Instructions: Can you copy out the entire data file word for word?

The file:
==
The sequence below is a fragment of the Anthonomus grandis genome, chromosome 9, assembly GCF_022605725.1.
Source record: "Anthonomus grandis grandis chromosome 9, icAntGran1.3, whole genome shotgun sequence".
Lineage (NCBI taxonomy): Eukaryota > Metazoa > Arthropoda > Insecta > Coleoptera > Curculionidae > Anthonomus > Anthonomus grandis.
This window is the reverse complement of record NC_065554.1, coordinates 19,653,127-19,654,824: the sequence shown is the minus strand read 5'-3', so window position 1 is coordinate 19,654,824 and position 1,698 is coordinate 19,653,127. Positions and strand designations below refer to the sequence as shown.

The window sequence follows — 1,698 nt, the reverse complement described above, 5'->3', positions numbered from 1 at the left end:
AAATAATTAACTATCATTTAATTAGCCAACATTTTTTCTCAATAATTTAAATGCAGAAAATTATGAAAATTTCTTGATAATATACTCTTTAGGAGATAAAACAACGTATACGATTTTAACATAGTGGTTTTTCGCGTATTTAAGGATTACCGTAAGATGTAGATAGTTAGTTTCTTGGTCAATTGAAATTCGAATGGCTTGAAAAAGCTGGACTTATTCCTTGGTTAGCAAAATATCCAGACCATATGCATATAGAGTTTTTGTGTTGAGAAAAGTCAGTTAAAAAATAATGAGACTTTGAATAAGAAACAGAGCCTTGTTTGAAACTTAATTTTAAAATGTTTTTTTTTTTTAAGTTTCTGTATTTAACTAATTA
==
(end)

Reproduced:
The sequence below is a fragment of the Anthonomus grandis genome, chromosome 9, assembly GCF_022605725.1.
Source record: "Anthonomus grandis grandis chromosome 9, icAntGran1.3, whole genome shotgun sequence".
Lineage (NCBI taxonomy): Eukaryota > Metazoa > Arthropoda > Insecta > Coleoptera > Curculionidae > Anthonomus > Anthonomus grandis.
This window is the reverse complement of record NC_065554.1, coordinates 19,653,127-19,654,824: the sequence shown is the minus strand read 5'-3', so window position 1 is coordinate 19,654,824 and position 1,698 is coordinate 19,653,127. Positions and strand designations below refer to the sequence as shown.

The window sequence follows — 1,698 nt, the reverse complement described above, 5'->3', positions numbered from 1 at the left end:
AAATAATTAACTATCATTTAATTAGCCAACATTTTTTCTCAATAATTTAAATGCAGAAAATTATGAAAATTTCTTGATAATATACTCTTTAGGAGATAAAACAACGTATACGATTTTAACATAGTGGTTTTTCGCGTATTTAAGGATTACCGTAAGATGTAGATAGTTAGTTTCTTGGTCAATTGAAATTCGAATGGCTTGAAAAAGCTGGACTTATTCCTTGGTTAGCAAAATATCCAGACCATATGCATATAGAGTTTTTGTGTTGAGAAAAGTCAGTTAAAAAATAATGAGACTTTGAATAAGAAACAGAGCCTTGTTTGAAACTTAATTTTAAAATGTTTTTTTTTTTTAAGTTTCTGTATTTAACTAATTA